What to Know
- The new NYC Transit chief says new signals could be installed across the subway system in 10-15 years
- He told the Wall Street Journal it would require many weekend service shutdowns and billions more dollars for the MTA
- Every line except the L line uses an antiquated signal system
The new head of NYC Transit says it’s possible to overhaul the subway’s antiquated signal system in a fraction of the time – if straphangers are willing to sacrifice.
Andy Byford told the Wall Street Journal that he believes a new signal system could be installed across the city’s 27 lines in about a decade, but he warned the plan would need money, time, political will and “the forbearance of New Yorkers.”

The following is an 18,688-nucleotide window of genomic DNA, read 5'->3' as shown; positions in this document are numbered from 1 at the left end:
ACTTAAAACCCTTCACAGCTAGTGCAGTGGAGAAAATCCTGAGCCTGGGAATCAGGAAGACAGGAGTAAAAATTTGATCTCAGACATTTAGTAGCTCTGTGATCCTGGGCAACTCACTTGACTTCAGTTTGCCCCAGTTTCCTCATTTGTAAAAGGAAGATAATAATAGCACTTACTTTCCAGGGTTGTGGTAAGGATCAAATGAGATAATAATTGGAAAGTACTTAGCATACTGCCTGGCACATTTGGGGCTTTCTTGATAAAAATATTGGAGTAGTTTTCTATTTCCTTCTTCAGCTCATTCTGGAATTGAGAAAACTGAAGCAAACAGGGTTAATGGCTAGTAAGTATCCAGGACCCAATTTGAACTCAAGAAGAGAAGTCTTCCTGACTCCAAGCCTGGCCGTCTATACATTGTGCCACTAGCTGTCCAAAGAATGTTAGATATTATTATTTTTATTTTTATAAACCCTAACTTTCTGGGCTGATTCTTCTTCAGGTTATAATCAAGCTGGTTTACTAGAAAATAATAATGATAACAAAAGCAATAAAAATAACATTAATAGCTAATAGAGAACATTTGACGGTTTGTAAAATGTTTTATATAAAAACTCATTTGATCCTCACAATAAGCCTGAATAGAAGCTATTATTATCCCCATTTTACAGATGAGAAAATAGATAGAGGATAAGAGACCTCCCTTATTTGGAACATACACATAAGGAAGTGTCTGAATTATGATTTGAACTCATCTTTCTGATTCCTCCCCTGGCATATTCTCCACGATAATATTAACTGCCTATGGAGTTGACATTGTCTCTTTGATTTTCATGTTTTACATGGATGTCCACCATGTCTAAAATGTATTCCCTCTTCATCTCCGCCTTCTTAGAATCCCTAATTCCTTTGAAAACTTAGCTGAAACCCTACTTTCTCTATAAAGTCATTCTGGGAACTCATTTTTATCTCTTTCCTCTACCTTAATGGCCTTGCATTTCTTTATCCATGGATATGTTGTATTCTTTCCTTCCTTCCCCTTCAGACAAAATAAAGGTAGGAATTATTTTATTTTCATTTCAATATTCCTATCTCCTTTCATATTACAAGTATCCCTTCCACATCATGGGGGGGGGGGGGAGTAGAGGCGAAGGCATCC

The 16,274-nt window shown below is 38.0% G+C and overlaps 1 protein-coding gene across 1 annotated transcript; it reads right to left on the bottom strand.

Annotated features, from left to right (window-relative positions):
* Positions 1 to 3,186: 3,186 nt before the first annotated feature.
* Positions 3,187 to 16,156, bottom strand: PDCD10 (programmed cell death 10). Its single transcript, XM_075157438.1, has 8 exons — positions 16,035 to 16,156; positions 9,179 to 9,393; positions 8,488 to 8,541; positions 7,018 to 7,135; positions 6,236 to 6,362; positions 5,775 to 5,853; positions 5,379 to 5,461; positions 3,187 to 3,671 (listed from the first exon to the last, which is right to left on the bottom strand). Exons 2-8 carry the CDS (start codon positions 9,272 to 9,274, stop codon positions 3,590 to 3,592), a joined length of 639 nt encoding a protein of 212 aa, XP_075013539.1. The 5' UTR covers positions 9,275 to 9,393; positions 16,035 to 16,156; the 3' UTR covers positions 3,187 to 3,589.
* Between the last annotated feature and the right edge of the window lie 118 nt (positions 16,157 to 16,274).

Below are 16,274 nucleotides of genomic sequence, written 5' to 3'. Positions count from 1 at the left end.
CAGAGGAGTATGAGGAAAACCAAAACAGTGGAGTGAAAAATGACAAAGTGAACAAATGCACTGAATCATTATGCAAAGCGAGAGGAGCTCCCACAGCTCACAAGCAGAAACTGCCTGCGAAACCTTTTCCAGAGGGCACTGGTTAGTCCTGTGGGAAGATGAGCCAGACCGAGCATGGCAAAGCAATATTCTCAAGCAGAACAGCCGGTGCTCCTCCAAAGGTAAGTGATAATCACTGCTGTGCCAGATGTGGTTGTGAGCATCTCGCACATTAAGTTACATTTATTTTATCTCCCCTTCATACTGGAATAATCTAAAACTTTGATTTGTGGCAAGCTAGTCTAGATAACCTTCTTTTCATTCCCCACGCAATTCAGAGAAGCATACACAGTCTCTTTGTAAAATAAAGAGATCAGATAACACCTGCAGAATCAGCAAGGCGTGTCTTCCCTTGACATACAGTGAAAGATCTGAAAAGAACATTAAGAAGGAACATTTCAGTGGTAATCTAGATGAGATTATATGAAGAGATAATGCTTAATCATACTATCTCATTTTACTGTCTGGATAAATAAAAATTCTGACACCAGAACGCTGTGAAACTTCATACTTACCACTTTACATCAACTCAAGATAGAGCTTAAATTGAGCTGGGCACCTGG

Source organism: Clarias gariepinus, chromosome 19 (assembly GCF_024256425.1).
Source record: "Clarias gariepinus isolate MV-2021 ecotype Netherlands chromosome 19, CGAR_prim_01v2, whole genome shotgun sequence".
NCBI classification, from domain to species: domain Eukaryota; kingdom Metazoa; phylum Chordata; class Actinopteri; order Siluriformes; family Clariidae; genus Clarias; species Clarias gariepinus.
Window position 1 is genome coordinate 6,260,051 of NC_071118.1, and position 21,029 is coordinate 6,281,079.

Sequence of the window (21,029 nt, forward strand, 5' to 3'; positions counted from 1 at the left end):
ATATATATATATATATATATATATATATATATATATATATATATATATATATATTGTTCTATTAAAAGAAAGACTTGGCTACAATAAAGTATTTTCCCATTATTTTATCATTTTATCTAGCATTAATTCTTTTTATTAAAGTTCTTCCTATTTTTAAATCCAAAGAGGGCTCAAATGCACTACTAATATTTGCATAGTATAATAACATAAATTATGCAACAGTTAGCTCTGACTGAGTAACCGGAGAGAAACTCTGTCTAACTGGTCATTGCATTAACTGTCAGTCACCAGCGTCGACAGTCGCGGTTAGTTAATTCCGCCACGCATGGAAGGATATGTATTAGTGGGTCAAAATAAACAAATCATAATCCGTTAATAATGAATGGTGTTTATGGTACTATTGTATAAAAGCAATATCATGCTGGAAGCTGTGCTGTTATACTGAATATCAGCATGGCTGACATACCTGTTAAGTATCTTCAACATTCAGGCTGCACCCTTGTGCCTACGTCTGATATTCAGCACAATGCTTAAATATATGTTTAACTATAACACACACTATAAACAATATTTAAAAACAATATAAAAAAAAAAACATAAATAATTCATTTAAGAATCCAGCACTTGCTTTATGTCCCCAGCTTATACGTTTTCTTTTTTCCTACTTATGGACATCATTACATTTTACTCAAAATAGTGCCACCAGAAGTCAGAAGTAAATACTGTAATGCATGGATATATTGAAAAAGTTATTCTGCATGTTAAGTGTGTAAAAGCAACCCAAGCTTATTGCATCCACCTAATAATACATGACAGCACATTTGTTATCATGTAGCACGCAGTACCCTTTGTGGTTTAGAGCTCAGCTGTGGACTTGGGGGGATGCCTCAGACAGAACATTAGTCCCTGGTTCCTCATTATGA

“It will not be without inconvenience,” Byford told the Journal, adding that he hopes to have his final plan released in May.
Recent estimates put the time it would take to resignal the entire system at 40 years, but Byford said it can be done in 10 to 15 years, the Journal reports.
Riders would suffer “many more weekend outages” under the plan. And Byford estimates the total cost of the effort would be between $8 billion and $15 billion – an amount that would prove a challenge for the MTA.
One subway line – the L line – already has the modern “communications-based train control,” which allows subway trains to be spaced closer together, increasing the number of trains that can run every hour.
The rest of the subway system uses a half-century-old “block-signaling system” in which the track is divided into sections that only one train can enter at a time.
The MTA has been installing CBTC on the 7 line and hopes to have it up and running this summer – after seven years of work.